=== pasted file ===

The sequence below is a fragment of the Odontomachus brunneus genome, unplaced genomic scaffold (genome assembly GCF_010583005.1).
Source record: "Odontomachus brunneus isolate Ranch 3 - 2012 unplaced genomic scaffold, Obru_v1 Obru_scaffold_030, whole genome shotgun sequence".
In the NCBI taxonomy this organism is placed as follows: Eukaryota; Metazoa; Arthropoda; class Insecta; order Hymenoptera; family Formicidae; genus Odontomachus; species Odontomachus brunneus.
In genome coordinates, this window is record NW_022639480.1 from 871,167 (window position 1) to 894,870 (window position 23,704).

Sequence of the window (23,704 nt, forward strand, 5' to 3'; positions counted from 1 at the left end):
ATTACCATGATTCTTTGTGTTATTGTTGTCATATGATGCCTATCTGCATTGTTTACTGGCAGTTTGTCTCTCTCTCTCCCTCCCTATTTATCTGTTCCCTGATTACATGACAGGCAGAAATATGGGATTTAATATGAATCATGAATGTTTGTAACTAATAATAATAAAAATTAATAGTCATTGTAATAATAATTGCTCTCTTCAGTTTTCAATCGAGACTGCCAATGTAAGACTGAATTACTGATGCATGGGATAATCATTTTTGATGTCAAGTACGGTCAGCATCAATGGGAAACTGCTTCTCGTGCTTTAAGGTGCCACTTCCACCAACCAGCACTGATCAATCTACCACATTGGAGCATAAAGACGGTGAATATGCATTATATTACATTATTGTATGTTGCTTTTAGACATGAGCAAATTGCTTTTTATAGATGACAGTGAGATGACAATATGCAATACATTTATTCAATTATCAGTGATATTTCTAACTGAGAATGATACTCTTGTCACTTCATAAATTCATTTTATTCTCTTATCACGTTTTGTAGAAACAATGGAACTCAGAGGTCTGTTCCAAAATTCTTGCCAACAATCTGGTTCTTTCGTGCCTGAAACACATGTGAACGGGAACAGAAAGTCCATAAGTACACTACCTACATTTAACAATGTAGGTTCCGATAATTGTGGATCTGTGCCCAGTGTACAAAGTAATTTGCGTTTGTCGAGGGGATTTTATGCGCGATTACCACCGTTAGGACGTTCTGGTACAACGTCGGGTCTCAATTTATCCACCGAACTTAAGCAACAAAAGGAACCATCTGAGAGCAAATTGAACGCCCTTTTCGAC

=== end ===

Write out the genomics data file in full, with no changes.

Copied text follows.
The sequence below is a fragment of the Odontomachus brunneus genome, unplaced genomic scaffold (genome assembly GCF_010583005.1).
Source record: "Odontomachus brunneus isolate Ranch 3 - 2012 unplaced genomic scaffold, Obru_v1 Obru_scaffold_030, whole genome shotgun sequence".
In the NCBI taxonomy this organism is placed as follows: Eukaryota; Metazoa; Arthropoda; class Insecta; order Hymenoptera; family Formicidae; genus Odontomachus; species Odontomachus brunneus.
In genome coordinates, this window is record NW_022639480.1 from 871,167 (window position 1) to 894,870 (window position 23,704).

Sequence of the window (23,704 nt, forward strand, 5' to 3'; positions counted from 1 at the left end):
ATTACCATGATTCTTTGTGTTATTGTTGTCATATGATGCCTATCTGCATTGTTTACTGGCAGTTTGTCTCTCTCTCTCCCTCCCTATTTATCTGTTCCCTGATTACATGACAGGCAGAAATATGGGATTTAATATGAATCATGAATGTTTGTAACTAATAATAATAAAAATTAATAGTCATTGTAATAATAATTGCTCTCTTCAGTTTTCAATCGAGACTGCCAATGTAAGACTGAATTACTGATGCATGGGATAATCATTTTTGATGTCAAGTACGGTCAGCATCAATGGGAAACTGCTTCTCGTGCTTTAAGGTGCCACTTCCACCAACCAGCACTGATCAATCTACCACATTGGAGCATAAAGACGGTGAATATGCATTATATTACATTATTGTATGTTGCTTTTAGACATGAGCAAATTGCTTTTTATAGATGACAGTGAGATGACAATATGCAATACATTTATTCAATTATCAGTGATATTTCTAACTGAGAATGATACTCTTGTCACTTCATAAATTCATTTTATTCTCTTATCACGTTTTGTAGAAACAATGGAACTCAGAGGTCTGTTCCAAAATTCTTGCCAACAATCTGGTTCTTTCGTGCCTGAAACACATGTGAACGGGAACAGAAAGTCCATAAGTACACTACCTACATTTAACAATGTAGGTTCCGATAATTGTGGATCTGTGCCCAGTGTACAAAGTAATTTGCGTTTGTCGAGGGGATTTTATGCGCGATTACCACCGTTAGGACGTTCTGGTACAACGTCGGGTCTCAATTTATCCACCGAACTTAAGCAACAAAAGGAACCATCTGAGAGCAAATTGAACGCCCTTTTCGAC